F1 – Australian GP – Qualifying

G’day, MiniFans! We’re finally back to racing down under, but that’s not the only news from the weekend. Vettel is back after missing the first two races due to testing positive for COVID, and the FIA did a brief run of 4 DRS zones before scrapping the idea, after the first free sessions and consulting the drivers.

Drivers seemed eager to kick of qualifying in Melbourne, as half the grid went out at the beginning of Q1. It was mostly the usual suspects, with Haas and Williams setting the first references on track, but Ferrari was also among them. A couple of brief yellow flags littered the session and, almost halfway through, Aston Martin had still not come out. The green team was still working on both cars throughout this first stint of qualifying. Stroll did manage to go out but he couldn’t even set one lap, as an absurd incident between him and Latifi when neither of them was in a timed lap meant a red lap halted Q1 when only two minutes were left.

The session was resumed and one of Aston Martin’s drivers’ misfortune meant that the other, Vettel, had one chance at a timed lap. The fact that there were only 120 seconds left made it so that drivers were out for blood in the out lap, but only Schumacher managed to save himself after the battle. Williams’ misfortune wasn’t over yet, as Albon was asked to stop only two turns away from the pit entry. The eliminated drivers in Q1 were Albon (P16), Magnussen (P17), Vettel (P18), Latifi (P19) and Stroll (P20).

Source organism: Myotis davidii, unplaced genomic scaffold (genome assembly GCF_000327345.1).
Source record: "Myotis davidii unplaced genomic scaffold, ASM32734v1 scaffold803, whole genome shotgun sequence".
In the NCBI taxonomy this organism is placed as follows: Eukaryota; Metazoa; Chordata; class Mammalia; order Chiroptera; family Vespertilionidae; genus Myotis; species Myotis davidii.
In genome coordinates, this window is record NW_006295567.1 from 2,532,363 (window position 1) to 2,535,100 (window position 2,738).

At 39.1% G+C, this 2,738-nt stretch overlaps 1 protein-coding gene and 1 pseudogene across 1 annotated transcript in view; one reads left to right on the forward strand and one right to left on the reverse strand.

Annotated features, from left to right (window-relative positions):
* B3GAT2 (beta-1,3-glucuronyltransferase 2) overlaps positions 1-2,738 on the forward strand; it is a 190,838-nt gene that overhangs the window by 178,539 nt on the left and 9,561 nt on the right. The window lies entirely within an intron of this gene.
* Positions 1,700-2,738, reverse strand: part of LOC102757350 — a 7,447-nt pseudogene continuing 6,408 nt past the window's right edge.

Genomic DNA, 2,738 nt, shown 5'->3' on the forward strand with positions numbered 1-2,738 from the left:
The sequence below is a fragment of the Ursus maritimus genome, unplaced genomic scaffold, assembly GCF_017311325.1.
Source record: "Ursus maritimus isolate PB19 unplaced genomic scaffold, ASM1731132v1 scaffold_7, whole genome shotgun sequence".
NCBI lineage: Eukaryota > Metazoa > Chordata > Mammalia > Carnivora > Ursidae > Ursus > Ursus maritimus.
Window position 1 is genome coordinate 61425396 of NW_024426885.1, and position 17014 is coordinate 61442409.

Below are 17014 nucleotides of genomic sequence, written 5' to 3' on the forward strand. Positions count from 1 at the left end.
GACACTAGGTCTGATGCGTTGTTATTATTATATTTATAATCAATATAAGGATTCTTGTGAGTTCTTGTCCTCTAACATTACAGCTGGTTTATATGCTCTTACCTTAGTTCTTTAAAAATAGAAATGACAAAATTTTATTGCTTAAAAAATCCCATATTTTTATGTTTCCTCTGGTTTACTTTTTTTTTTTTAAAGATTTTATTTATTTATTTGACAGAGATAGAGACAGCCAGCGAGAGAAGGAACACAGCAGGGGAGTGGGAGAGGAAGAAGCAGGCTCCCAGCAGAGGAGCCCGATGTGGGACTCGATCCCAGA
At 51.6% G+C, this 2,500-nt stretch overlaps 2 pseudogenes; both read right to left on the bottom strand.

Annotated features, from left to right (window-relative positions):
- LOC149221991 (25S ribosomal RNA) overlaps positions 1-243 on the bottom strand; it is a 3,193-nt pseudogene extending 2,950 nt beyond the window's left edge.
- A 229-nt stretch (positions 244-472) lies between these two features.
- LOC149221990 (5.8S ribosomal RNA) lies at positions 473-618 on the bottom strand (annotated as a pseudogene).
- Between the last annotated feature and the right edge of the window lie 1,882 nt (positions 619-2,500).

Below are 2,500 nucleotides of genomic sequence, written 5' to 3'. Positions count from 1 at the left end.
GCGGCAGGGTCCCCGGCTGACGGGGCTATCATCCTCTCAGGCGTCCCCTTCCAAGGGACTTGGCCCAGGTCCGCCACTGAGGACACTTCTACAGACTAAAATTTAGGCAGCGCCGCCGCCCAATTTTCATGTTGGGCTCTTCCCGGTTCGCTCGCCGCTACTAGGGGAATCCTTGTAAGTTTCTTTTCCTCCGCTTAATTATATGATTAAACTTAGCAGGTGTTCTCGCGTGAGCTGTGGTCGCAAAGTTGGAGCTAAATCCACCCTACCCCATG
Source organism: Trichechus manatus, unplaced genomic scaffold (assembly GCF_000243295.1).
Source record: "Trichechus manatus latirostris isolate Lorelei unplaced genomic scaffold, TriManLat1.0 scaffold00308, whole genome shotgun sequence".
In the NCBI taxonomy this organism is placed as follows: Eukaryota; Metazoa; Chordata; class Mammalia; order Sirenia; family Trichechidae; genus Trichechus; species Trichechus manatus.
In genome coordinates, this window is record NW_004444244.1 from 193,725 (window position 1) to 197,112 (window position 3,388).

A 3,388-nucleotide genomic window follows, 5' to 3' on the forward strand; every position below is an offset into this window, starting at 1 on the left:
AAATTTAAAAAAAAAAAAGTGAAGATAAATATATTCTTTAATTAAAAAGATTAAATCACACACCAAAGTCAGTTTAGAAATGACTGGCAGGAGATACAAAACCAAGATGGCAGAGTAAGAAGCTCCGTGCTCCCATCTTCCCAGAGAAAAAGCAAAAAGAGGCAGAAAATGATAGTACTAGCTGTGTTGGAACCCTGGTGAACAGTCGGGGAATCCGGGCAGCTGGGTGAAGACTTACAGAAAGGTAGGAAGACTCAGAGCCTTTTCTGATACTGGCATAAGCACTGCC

Red Bull and Ferrari went all out since the very beginning of Q2, but Alonso somehow split up both Red Bulls, who were in first and third. Mercedes, still not doing their best, prompted the first yellow flag and an investigation due to Pérez not slowing down in the second session on qualifying, but both had squeezed into the top 10 with half the time to go. The last two minutes saw enough changes of position in the timing tower to fear Hamilton not making it through, but the Brit eventually lowered his time and was safely into Q3. The eliminated drivers in Q2 were Gasly (P11), Bottas (P12), Tsunoda (P13), Zhou (P14) and Schumacher (P16).

Q3 saw the “natural” order somehow return, with a top ten not that different from the one we’ve been used to in previous seasons. Darker visors were required by drivers, as the sun starting to come down was hitting them in the eyes. The second red flag came courtesy of Alonso’s hydraulics system, which didn’t allow the Spanish driver to reduce gears and stop his car before he crashed into the wall.

The fight for pole was expected to go down between Ferrari and Red Bull, while Mercedes drivers were being notified that they were tight on time for their strategy. Leclerc managed to snag pole at the last second, taking it away from Verstappen, who had grabbed onto it for most of the session. Sainz, however, could only be ninth due to problems out of his hand, joining his friend Alonso in the fifth row.

Australia has welcomed F1 back with wide open arms, retouching Albert Park for the first racing weekend in Melbourne since the infamous 2020 GP, cancelled only at the last second possible, which ends the three-year drought without a race celebrated down under. McLaren and Mercedes are back in Q3, showing decent pace and blocking out positions between fourth and seventh. It was bittersweet for Ferrari, as the Italian team was both on pole and ninth, when they could have easily been together at the front, while Red Bull finished strong.